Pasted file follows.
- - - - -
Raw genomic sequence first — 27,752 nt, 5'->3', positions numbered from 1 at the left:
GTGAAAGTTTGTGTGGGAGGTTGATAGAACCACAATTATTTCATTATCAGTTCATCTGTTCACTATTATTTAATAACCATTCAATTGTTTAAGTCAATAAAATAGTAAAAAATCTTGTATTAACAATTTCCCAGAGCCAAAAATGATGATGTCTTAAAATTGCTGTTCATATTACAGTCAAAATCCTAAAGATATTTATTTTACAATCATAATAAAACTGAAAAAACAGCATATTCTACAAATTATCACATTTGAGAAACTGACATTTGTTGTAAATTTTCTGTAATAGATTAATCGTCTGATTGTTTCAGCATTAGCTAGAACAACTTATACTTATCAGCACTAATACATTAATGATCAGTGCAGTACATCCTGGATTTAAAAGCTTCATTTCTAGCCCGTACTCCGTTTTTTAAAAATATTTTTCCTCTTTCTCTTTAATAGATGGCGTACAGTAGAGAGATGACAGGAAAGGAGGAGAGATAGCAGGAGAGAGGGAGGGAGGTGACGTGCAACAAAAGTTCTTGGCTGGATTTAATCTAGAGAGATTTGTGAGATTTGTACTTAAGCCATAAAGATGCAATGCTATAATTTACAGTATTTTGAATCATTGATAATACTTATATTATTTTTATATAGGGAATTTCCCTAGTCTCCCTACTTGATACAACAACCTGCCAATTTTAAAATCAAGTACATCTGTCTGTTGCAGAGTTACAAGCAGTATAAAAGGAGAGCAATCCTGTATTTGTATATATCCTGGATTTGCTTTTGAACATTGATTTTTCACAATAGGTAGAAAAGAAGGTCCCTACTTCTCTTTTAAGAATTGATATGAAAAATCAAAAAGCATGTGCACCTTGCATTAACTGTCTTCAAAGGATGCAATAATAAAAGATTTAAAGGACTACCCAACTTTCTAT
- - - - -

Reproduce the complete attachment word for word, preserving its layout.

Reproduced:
Raw genomic sequence first — 27,752 nt, 5'->3', positions numbered from 1 at the left:
GTGAAAGTTTGTGTGGGAGGTTGATAGAACCACAATTATTTCATTATCAGTTCATCTGTTCACTATTATTTAATAACCATTCAATTGTTTAAGTCAATAAAATAGTAAAAAATCTTGTATTAACAATTTCCCAGAGCCAAAAATGATGATGTCTTAAAATTGCTGTTCATATTACAGTCAAAATCCTAAAGATATTTATTTTACAATCATAATAAAACTGAAAAAACAGCATATTCTACAAATTATCACATTTGAGAAACTGACATTTGTTGTAAATTTTCTGTAATAGATTAATCGTCTGATTGTTTCAGCATTAGCTAGAACAACTTATACTTATCAGCACTAATACATTAATGATCAGTGCAGTACATCCTGGATTTAAAAGCTTCATTTCTAGCCCGTACTCCGTTTTTTAAAAATATTTTTCCTCTTTCTCTTTAATAGATGGCGTACAGTAGAGAGATGACAGGAAAGGAGGAGAGATAGCAGGAGAGAGGGAGGGAGGTGACGTGCAACAAAAGTTCTTGGCTGGATTTAATCTAGAGAGATTTGTGAGATTTGTACTTAAGCCATAAAGATGCAATGCTATAATTTACAGTATTTTGAATCATTGATAATACTTATATTATTTTTATATAGGGAATTTCCCTAGTCTCCCTACTTGATACAACAACCTGCCAATTTTAAAATCAAGTACATCTGTCTGTTGCAGAGTTACAAGCAGTATAAAAGGAGAGCAATCCTGTATTTGTATATATCCTGGATTTGCTTTTGAACATTGATTTTTCACAATAGGTAGAAAAGAAGGTCCCTACTTCTCTTTTAAGAATTGATATGAAAAATCAAAAAGCATGTGCACCTTGCATTAACTGTCTTCAAAGGATGCAATAATAAAAGATTTAAAGGACTACCCAACTTTCTAT